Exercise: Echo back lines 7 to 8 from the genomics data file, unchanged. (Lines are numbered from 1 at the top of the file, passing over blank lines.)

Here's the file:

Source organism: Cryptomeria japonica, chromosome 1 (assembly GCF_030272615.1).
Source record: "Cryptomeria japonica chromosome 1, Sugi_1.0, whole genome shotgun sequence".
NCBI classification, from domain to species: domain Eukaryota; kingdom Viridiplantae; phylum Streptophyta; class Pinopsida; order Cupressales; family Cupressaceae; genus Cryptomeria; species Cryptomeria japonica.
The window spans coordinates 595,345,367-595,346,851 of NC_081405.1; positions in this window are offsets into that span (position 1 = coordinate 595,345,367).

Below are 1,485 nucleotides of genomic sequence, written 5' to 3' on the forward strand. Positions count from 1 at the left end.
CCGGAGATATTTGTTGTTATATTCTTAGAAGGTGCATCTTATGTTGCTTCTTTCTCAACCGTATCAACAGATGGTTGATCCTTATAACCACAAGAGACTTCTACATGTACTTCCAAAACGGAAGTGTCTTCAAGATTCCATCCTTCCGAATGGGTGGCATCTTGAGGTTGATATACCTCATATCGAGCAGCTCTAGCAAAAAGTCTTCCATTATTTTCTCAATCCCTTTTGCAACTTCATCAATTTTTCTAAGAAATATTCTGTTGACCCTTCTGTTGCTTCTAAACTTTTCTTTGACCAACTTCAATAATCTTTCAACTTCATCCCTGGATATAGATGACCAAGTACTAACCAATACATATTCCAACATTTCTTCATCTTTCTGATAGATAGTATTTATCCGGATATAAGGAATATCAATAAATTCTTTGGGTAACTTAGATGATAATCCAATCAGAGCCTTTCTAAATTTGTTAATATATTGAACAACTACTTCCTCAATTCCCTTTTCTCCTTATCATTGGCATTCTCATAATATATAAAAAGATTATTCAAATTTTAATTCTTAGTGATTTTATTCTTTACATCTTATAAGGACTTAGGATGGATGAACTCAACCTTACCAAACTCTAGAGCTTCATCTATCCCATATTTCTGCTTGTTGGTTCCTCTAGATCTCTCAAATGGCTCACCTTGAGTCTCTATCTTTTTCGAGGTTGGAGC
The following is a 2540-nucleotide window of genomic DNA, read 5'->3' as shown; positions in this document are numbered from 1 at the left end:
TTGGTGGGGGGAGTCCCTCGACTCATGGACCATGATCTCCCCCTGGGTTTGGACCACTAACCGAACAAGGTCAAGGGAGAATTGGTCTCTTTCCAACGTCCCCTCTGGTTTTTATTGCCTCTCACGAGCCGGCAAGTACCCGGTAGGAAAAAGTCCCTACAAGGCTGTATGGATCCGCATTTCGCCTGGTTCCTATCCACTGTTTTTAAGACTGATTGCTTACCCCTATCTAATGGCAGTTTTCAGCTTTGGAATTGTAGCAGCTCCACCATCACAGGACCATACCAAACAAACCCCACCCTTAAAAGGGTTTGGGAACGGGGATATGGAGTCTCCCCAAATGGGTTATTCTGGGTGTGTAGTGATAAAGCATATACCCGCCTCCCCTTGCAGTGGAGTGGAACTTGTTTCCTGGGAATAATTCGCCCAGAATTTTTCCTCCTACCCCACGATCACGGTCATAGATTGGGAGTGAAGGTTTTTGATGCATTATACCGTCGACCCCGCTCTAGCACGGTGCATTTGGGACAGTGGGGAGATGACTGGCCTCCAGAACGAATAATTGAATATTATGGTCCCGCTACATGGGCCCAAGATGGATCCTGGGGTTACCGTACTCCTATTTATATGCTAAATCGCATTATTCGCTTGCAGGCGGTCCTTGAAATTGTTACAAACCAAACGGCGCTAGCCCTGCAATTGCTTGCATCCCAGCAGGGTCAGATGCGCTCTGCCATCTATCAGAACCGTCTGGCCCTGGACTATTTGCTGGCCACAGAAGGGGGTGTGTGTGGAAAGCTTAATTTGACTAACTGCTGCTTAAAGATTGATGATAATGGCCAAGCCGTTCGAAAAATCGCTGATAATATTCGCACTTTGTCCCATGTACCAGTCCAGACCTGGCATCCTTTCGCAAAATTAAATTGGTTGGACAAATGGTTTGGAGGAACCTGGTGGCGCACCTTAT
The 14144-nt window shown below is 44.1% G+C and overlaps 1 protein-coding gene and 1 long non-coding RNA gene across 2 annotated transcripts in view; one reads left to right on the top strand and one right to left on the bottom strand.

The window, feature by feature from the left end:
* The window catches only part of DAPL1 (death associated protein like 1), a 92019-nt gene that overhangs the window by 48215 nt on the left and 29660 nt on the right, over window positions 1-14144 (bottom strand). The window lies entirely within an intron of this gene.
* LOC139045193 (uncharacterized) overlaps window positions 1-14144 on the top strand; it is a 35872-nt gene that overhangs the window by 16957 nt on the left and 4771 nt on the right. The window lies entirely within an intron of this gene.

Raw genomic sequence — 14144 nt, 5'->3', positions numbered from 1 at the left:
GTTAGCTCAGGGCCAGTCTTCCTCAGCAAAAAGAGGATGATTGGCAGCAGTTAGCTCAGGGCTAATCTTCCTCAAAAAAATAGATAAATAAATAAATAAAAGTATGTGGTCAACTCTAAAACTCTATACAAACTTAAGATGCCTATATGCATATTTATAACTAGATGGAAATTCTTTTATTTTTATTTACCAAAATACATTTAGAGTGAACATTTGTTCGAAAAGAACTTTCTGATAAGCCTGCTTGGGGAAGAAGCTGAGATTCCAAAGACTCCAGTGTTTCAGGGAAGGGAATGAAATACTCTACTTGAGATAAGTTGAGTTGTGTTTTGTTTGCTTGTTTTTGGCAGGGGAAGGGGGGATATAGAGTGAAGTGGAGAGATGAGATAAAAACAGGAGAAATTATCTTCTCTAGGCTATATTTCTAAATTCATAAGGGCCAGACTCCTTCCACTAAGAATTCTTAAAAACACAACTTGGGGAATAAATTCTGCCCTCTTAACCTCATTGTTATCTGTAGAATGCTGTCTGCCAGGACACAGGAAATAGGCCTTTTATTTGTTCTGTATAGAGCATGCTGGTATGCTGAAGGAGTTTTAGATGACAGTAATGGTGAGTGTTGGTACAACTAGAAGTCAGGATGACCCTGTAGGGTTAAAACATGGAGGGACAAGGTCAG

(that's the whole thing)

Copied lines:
The following is a 2540-nucleotide window of genomic DNA, read 5'->3' as shown; positions in this document are numbered from 1 at the left end:
TTGGTGGGGGGAGTCCCTCGACTCATGGACCATGATCTCCCCCTGGGTTTGGACCACTAACCGAACAAGGTCAAGGGAGAATTGGTCTCTTTCCAACGTCCCCTCTGGTTTTTATTGCCTCTCACGAGCCGGCAAGTACCCGGTAGGAAAAAGTCCCTACAAGGCTGTATGGATCCGCATTTCGCCTGGTTCCTATCCACTGTTTTTAAGACTGATTGCTTACCCCTATCTAATGGCAGTTTTCAGCTTTGGAATTGTAGCAGCTCCACCATCACAGGACCATACCAAACAAACCCCACCCTTAAAAGGGTTTGGGAACGGGGATATGGAGTCTCCCCAAATGGGTTATTCTGGGTGTGTAGTGATAAAGCATATACCCGCCTCCCCTTGCAGTGGAGTGGAACTTGTTTCCTGGGAATAATTCGCCCAGAATTTTTCCTCCTACCCCACGATCACGGTCATAGATTGGGAGTGAAGGTTTTTGATGCATTATACCGTCGACCCCGCTCTAGCACGGTGCATTTGGGACAGTGGGGAGATGACTGGCCTCCAGAACGAATAATTGAATATTATGGTCCCGCTACATGGGCCCAAGATGGATCCTGGGGTTACCGTACTCCTATTTATATGCTAAATCGCATTATTCGCTTGCAGGCGGTCCTTGAAATTGTTACAAACCAAACGGCGCTAGCCCTGCAATTGCTTGCATCCCAGCAGGGTCAGATGCGCTCTGCCATCTATCAGAACCGTCTGGCCCTGGACTATTTGCTGGCCACAGAAGGGGGTGTGTGTGGAAAGCTTAATTTGACTAACTGCTGCTTAAAGATTGATGATAATGGCCAAGCCGTTCGAAAAATCGCTGATAATATTCGCACTTTGTCCCATGTACCAGTCCAGACCTGGCATCCTTTCGCAAAATTAAATTGGTTGGACAAATGGTTTGGAGGAACCTGGTGGCGCACCTTAT